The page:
Recent developments: The government of Belgium released a new version of its National Recovery and Resilience Plan (RRP) on April 2nd. Belgium is set to receive a total of €5.9 bn through the EU Recovery and Resilience Facility (RRF).
Our analysis shows that overall, the investments envisaged by the plan can make a positive contribution to the green transition. However, while the RRP includes measures that have the potential to scale-up decarbonization efforts, the lack of detail and missing green targets attached to the measures proposed make it impossible to say whether the plan will be able to fully realize that potential.
We find that all recovery measures across all federal entities reach a green spending share of 35%. In contrast, 1% (€0,04bn) of all measures have a negative impact. Furthermore, we find that 21% (€1,27bn) may have a positive or negative impact on the green transition depending on the implementation of the relevant measures, illustrating the importance of further scrutiny during the planning, review and implementation of the recovery measures.
Our calculation of the green spending share aims to mirror the approach used for the official assessment of national recovery plans (find more information here).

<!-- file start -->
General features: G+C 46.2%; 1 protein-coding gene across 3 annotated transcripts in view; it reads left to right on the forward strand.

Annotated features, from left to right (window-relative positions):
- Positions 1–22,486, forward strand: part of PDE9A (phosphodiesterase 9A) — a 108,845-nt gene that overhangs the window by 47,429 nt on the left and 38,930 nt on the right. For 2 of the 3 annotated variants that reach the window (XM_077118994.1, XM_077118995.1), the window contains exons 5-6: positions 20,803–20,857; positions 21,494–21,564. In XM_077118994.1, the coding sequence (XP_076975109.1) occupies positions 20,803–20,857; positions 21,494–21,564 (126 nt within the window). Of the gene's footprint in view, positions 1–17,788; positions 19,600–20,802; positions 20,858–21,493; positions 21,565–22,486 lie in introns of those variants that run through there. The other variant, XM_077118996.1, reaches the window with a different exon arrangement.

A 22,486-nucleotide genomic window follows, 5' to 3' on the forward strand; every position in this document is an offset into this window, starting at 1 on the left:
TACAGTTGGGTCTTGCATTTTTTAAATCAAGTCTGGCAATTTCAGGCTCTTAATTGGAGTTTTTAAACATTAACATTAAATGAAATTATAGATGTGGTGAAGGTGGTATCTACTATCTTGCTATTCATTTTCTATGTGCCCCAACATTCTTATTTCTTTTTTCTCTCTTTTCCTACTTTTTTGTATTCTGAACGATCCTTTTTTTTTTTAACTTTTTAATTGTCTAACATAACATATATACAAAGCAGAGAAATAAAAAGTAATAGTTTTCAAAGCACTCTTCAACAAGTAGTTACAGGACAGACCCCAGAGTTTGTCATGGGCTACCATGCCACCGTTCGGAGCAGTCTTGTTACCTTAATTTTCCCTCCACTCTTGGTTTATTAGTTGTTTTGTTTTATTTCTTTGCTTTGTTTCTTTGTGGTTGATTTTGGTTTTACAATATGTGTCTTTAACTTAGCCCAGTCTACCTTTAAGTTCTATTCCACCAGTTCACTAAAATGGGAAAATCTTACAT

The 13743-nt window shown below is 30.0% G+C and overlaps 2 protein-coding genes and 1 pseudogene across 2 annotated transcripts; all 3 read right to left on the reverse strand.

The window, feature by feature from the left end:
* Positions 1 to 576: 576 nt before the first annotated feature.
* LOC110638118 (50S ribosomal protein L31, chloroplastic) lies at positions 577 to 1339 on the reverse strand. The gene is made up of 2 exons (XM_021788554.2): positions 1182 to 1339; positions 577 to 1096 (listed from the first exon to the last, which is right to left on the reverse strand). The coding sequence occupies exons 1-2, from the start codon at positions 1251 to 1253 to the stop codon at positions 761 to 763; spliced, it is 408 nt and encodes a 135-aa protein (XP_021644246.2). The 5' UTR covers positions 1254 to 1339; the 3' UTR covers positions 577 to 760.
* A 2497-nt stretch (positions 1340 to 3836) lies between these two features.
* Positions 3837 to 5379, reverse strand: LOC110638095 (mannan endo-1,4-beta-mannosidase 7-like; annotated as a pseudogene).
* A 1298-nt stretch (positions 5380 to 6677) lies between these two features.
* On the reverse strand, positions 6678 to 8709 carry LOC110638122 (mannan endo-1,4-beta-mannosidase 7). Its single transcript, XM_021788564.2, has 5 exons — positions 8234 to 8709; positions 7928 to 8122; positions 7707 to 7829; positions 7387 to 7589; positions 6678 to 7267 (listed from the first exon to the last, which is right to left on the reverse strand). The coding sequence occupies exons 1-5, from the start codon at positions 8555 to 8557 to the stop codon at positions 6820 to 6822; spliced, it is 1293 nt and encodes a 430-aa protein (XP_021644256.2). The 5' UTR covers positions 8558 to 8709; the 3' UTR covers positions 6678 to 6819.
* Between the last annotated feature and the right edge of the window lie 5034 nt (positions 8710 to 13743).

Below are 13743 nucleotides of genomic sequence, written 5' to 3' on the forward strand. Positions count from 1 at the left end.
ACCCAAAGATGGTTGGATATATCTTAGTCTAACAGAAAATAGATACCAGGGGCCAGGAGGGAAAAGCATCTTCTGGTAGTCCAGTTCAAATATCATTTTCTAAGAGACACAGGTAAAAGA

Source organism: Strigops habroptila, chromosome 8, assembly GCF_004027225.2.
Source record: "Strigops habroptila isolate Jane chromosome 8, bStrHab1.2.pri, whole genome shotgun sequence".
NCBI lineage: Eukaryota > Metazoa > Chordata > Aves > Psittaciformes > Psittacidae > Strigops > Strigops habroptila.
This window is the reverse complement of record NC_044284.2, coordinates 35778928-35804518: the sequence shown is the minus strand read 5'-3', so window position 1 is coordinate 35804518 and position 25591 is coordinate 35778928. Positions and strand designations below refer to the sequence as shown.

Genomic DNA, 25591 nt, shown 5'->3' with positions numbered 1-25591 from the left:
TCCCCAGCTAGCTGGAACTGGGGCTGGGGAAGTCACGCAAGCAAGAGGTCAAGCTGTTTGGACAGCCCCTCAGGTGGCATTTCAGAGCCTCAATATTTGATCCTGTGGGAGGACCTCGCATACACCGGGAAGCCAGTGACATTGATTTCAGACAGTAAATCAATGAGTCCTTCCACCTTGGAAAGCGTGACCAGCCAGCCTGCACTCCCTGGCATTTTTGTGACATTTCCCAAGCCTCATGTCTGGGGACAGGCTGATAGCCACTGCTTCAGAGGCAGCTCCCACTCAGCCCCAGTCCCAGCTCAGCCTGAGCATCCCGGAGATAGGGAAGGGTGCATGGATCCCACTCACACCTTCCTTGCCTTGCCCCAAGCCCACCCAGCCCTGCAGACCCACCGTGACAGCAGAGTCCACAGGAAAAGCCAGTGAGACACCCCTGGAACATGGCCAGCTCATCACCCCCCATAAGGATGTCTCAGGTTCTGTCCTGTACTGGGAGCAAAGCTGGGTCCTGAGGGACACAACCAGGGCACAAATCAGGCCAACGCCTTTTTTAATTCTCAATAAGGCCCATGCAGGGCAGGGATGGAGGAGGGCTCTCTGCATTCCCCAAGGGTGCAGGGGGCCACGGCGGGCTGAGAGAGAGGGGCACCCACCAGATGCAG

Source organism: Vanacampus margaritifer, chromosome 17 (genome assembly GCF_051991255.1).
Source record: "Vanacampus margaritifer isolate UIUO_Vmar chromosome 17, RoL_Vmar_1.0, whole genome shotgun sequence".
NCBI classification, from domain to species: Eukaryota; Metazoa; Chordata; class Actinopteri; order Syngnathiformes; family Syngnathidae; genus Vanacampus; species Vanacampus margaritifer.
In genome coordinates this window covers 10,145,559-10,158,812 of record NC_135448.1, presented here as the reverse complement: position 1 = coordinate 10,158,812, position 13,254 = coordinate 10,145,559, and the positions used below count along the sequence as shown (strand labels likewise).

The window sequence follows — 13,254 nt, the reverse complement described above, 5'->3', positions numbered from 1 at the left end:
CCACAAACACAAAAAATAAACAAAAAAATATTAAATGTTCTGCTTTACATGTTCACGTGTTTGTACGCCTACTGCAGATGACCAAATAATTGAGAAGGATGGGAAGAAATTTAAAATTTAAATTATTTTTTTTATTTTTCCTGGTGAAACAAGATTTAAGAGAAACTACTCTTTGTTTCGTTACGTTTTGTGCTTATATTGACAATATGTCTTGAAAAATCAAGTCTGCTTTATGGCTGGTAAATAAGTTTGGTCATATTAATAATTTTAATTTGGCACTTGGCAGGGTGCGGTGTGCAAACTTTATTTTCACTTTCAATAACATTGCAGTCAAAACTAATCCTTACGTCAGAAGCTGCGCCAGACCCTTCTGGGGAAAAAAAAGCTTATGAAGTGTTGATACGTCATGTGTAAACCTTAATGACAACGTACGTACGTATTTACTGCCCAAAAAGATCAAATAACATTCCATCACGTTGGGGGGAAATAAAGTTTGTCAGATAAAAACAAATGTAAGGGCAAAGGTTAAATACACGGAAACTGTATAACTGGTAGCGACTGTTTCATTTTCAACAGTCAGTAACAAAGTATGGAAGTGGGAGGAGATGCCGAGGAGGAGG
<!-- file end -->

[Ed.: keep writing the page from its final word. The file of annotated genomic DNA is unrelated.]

The analysis was written by Sandrine Meyer, Prof. Marek Hudon (both Université Libre de Bruxelles) and Helena Mölter (Wuppertal Institute). We are grateful to Domien Vangenechten (E3G) for providing valuable inputs and for supporting the review process.
Belgium plans the development of offshore wind-energy by installing an interconnection hub between different European countries (the so called “Wind-energy Island in the North Sea”).
Rather than a real bad practice, it may be a missed opportunity. Many projects lack sustainability indicators in the evaluation metrics which could ensure that there is a real climate impact in the implementation.
60% of the Belgian RRF budget is devoted to infrastructure (construction/renovation sector). Nevertheless, the sole Federal government project related to this issue concerns the renovation and transformation of one specific building: the former Brussels Stock Exchange building (Beurspaleis / Palais de la Bourse).